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The Life and Times of Art O Laoghaire. Start
Page 2
3.  The many Myths associated with the events.

These then are the bald facts.  Way beyond these facts has arisen a wealth of Mythology about the details of the events.  It is not proposed to go into these in any detail, but they are of great interest, and reveal the way that such Mythology is built up.  There is a possibility that much of the Mythology is built up based on real fact, albeit somewhat glossed over the years of story telling.

Thus we learn that Art rode his horse to victory in a race on Dunisky Racecourse, beating Morris' horse, and thus provoking the demand for a sale at 5 by the thwarted loser.  Another version is that Art, on his horse, took the brush at a meet of the Muskerry Hounds, with the same result.

It can clearly be read, between the lines, that Art was a show off.  At these times when Catholics were forced to keep a low profile in order to survive, he was to be seen regularly in public, wearing a red military tunic, and a silver pommelled sword, and prancing around on a beautiful horse to the envy of the local squirearchy.

It is also probable that Morris was typical of his kind of Landlord at that time.  Of low breeding, descended from a Cromwellian soldier, and elevated by circumstances to a position he was obviously not fit for.

4.  The burial of Art.

Curiously, Art's body received three burials.  Initially he was buried by Eibhlin in the Old Cemetery of Kilnamartra (Tuath na Dromann), ie. near to Dundareirke Castle.  It was however the family wish that he be buried in Kilcrea Friary, although there is no evidence of this being in any sense the traditional family grave.  At that time, burial in monastic ground was forbidden,  so his body was removed to a temporary home in the field adjacent to the Friary.  Then finally, when the Penal Laws had become non-effective, his final interment in Kilcrea Friary took place.

The stone over his tomb states "Lo Arthur Leary, Generous, Handsome, Brave, Slain in his bloom, Lies in this humble grave. Died May 4th.1773.  Aged 26 years."

This part of the memorial can be seen to this day.

In 1949 John T.Collins reported seeing a further addition to this inscription, which was said to have been added by his grandson, GRP O'Leary.

"Having served the Empress Marie Therese as Captain of Hungarian Hussars, he returned home to be outlawed and treacherously shot by order of the British Government, his sole crime being that he refused to part with a favourite horse for the sum of five pounds."  Mr.Collins adds "It is more than likely that the part indicting the British Government was not inserted until the penal laws had become a dim memory."

He also noted that the tomb at that time indicated that Art's son, Cornelius, and his grandson, GRP O'Leary, were also interred herein.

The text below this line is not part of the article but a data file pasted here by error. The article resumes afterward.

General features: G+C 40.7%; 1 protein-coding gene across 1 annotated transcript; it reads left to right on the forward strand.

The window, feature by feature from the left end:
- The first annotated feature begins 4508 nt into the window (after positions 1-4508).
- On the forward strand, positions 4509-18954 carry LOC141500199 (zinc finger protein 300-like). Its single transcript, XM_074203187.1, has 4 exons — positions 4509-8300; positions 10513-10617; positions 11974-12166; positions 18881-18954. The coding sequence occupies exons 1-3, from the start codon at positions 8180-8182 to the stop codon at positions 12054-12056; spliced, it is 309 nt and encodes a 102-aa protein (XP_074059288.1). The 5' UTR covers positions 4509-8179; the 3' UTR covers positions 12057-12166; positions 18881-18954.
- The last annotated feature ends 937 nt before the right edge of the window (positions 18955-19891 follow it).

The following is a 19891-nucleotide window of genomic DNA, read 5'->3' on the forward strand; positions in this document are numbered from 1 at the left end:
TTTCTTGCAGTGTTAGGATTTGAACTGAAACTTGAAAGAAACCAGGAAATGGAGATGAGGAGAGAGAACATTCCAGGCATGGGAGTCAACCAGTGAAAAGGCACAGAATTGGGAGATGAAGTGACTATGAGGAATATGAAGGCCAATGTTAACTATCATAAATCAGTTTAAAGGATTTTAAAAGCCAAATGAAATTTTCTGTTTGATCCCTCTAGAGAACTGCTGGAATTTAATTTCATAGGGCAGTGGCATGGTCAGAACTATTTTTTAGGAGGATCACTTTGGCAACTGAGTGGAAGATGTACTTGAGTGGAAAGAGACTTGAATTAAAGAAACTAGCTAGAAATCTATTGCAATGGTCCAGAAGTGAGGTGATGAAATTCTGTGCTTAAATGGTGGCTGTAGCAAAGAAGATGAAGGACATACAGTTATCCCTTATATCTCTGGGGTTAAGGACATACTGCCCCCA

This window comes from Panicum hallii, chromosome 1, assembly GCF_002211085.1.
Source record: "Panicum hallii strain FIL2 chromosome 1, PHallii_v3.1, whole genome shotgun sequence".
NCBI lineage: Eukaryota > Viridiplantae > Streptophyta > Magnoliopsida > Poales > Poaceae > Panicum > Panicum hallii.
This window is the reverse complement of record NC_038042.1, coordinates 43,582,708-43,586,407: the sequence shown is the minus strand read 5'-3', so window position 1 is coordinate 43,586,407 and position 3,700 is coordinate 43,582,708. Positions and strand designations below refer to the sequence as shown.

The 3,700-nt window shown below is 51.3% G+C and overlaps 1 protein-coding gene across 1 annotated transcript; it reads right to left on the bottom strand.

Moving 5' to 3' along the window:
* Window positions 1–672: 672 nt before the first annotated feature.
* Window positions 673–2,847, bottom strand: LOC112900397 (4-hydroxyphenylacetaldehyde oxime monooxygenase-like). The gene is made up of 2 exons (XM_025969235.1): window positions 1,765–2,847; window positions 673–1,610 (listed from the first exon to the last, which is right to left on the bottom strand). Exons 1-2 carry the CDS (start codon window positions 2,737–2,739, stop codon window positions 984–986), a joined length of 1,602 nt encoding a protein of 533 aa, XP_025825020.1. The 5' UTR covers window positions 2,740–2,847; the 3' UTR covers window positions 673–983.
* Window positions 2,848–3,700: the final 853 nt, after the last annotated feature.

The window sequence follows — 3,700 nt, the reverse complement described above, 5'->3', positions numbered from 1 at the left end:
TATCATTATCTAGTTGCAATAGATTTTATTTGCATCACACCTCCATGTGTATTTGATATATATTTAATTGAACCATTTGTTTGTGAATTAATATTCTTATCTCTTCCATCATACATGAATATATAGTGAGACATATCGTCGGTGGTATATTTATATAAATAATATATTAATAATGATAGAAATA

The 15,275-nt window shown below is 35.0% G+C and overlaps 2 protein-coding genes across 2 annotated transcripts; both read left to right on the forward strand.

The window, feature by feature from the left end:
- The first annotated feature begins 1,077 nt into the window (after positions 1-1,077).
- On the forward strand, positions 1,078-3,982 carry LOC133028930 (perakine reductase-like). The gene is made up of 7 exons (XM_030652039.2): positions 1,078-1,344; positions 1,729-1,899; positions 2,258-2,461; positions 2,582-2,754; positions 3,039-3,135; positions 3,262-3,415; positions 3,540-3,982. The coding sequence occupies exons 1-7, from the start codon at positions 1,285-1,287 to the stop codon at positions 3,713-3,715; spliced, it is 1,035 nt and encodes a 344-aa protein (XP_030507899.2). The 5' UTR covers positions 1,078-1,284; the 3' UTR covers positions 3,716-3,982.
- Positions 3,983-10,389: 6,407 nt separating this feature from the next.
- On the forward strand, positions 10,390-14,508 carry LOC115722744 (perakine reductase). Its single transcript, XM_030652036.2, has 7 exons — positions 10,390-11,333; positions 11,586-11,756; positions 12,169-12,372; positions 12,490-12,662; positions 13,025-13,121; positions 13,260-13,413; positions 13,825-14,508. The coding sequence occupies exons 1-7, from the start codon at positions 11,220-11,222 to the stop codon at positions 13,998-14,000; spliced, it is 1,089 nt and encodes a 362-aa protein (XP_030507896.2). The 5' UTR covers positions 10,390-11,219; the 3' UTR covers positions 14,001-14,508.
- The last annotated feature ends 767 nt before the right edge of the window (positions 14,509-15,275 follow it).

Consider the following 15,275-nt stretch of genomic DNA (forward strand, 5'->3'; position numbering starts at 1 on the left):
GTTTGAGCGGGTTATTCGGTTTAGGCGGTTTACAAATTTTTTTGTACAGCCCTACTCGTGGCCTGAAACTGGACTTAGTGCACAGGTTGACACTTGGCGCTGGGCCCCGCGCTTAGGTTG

5.Subsequent Events.

Morris may have had his revenge, but that was not the end of the story.

A Coroners Inquest held on May 17th. produced a verdict that Abraham Morris and the party of soldiers were guilty of the wilful and wanton Murder of Arthur O Laoire.
Art's brother Cornelius decided to revenge his dead brother.

He rode into Cork City on the 7th.July and up to Mr.Boyce's  house in Hammonds Lane where  Morris was lodging.  He saw Morris at a window and fired three shots at him, wounding him. The shots were not fatal, but Morris only survived for two more years, dying in September 1775, believed to have been as a direct result of the wounding.

Cornelius meanwhile had taken passage to France, and from there to America, where he had a distinguished career.

The Magistrates were enraged by this attack.  A Proclamation was issued on 26th.July  against the Perpetrator, and large sums offered as a reward for bringing him to justice.  But there were no acceptances.  The bird had flown.

At a meeting of the Muskerry Constitutional Society held in Macroom on 2nd.August, further support for Morris was shown, and further rewards offered for the capture of Cornelius, but without avail.

On the 4th.September Morris submitted himself to trial by the local Magistrates.  The O'Leary relatives were not represented, and the party of soldiers involved had conveniently been sent to the East India Colonies.  The Cork Evening Post of 6th.September reported "Last Saturday September 4th. at Cork Abraham Morris was tried for the killing of Arthur O'Leary where he was honourably acquitted".

6.  The Caoineadh. Eibhlin Dubh ni Chonnail.
The story of Art O Laoire would probably have been forgotten long ago, but for the Caoineadh which was composed over his body at the Wake, by Eibhlin Dubh.  Keening the dead, was an old tradition, and the Keen itself followed a well established pattern.  This was an oral tradition, but in many cases, as happened here,  the Keen became retold by Seanachies and others over the subsequent years.  Whether it was improved on as time passed, we have no means of knowing, but the version which was finally put to print and became part of our culture, is regarded as a master piece of its genre,  has been translated many times, and  is largely responsible for the continuation of the legend of Art O Laoire.


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